Saturday, 16 October 2010


In many churches you will come across hatchments on the walls, a coat of arms painted on a diamond board with a black wooden frame. In the 17th and 18th centuries it was common practice, amongst the gentry, to attach a hatchment above the front door of the house following their death. The prescribed mourning period was a year after which the hatchment was removed to the local church where it was intended to be kept in perpetuity - given that not every church has hatchments this evidently has not always happened.

The Victorians, in particular, codified mourning with strict rules (funnily enough mainly applicable to widows rather than widowers) formalising how to behave and what to wear following a bereavement. Given the high mortality rate at the time a code of conduct made sense so that everyone knew at what stage of bereavement the mourner was at.

According to Wikepedia for a bachelor the hatchment bears his arms (shield, crest, and other appendages) on a black lozenge. For a single woman, her arms are represented upon a lozenge, bordered with knotted ribbons, also on a black lozenge. If the hatchment is for a married man, with a surviving wife, his arms (on the left) impale those of his wife; or if she is an heraldic heiress they are placed upon an escutcheon of pretence, and crest and other appendages are added. The dexter half of the background is black (the husband being dead), the sinister half of the background is white (his wife still being alive).

For a wife whose husband is alive the same arrangement is used, but the sinister background is black (for the wife) and the dexter background is white (for the surviving husband). For a widower the same is used as for a married man, but the whole ground is black (both spouses being dead); for a widow the husband's arms are given with her own, but upon a lozenge, with ribbons, without crest or appendages, and the whole ground is black. When there have been two wives or two husbands the ground may be divided in a number of different ways. Sometimes the shield is divided into three parts per pale, with the husband's arms in the middle section and the arms of each of his wives to each side of him. Sometimes the husband's arms remain in the dexter half and the two wives have their arms in the sinister half, divided per fess, each wife having one quarter of the whole shield, one half of the sinister half.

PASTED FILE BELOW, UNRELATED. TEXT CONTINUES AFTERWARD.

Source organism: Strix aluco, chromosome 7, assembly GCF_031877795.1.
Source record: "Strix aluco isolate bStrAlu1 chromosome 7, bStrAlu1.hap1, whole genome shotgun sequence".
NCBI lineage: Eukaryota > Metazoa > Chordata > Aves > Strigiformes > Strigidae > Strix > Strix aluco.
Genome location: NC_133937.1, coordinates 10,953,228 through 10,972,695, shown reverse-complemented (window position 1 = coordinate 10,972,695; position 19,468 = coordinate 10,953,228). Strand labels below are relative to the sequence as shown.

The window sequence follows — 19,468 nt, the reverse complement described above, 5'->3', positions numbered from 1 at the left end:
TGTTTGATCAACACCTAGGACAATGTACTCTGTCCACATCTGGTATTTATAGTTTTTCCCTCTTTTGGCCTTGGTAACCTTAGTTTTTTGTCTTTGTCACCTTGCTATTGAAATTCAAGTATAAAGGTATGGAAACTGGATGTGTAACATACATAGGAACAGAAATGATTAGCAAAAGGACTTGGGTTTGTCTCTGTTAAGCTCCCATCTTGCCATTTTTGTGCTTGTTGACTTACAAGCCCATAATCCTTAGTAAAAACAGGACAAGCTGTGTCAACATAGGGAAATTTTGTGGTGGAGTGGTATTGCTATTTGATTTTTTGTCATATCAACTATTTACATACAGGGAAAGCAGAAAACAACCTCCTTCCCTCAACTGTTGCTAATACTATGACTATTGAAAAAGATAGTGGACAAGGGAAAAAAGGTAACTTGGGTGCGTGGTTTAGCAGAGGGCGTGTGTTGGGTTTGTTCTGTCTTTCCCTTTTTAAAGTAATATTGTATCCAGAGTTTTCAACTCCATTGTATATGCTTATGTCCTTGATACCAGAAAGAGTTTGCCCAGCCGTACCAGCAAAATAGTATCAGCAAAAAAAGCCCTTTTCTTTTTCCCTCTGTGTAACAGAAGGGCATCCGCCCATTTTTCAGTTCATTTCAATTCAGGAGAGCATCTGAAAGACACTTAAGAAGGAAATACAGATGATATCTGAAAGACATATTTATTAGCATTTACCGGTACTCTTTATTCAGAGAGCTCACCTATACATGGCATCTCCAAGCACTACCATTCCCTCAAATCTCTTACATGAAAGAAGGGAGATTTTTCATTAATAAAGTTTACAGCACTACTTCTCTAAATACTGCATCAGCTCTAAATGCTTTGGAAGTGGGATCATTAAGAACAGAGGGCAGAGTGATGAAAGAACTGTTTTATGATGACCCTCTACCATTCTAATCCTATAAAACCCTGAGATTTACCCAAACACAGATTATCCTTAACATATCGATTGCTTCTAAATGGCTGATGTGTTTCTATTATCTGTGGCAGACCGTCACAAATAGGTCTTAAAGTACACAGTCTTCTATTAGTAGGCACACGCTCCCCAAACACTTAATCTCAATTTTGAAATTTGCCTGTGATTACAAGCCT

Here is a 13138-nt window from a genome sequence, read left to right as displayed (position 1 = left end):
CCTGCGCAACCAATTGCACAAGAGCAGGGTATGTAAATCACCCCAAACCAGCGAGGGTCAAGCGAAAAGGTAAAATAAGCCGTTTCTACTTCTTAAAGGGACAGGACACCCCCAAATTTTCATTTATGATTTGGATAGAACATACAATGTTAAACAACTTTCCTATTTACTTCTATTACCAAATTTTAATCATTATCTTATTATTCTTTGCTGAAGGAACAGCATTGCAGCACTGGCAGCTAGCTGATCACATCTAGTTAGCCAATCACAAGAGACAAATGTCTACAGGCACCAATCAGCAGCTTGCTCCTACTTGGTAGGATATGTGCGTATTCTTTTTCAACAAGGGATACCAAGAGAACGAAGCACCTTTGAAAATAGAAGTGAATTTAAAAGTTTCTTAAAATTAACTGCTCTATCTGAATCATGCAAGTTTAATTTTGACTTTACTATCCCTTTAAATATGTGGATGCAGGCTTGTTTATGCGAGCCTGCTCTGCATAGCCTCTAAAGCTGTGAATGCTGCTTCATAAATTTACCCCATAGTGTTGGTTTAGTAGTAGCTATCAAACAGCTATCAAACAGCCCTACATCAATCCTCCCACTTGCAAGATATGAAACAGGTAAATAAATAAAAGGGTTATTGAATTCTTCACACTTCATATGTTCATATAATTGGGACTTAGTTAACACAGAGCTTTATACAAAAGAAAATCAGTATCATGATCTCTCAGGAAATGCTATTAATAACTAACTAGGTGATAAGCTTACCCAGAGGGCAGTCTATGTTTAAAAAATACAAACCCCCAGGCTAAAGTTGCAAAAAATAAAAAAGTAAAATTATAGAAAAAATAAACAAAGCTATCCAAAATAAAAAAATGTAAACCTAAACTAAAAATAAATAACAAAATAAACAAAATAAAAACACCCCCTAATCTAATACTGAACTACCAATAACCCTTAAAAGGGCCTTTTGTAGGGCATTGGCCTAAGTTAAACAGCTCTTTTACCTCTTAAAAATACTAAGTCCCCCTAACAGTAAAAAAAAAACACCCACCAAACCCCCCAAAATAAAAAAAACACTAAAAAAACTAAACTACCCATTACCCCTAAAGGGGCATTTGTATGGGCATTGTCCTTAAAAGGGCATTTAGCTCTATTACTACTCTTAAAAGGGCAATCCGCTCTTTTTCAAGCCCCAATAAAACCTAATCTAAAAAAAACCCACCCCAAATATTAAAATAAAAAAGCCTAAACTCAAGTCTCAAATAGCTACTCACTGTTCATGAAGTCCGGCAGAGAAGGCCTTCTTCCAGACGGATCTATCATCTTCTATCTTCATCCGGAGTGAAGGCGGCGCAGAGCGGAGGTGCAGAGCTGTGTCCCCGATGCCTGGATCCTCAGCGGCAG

As well as funeral hatchments you often find Royal Coats of Arms, often above the north or south doorways, and these were to emphasise the monarch's position as head of the Church of England.From the moment of Henry VIII’s break with Rome, it became necessary to underline the monarch’s authority as head of the church, and this was done by substituting the king’s arms for the rood figure which was placed above the rood screen. Elizabeth I ordered that all churches should display the arms, but not all churches did so, and it became accepted practice only after 1660. When the archdeacons made their periodic visitations to check that churches were being properly run, those without the arms were very likely to be admonished!

Many coats of arms in churches were on boards painted by local sign painters and craftsmen. Sometimes the painting over of earlier arms can be seen. Others were higher quality pieces carved on wood or stone. It has been estimated that only around a fifth of the arms once displayed in churches can still be found, largely due to the years of the Commonwealth, when Royal Arms were not particularly popular with Parliamentarians.

Flickr set.

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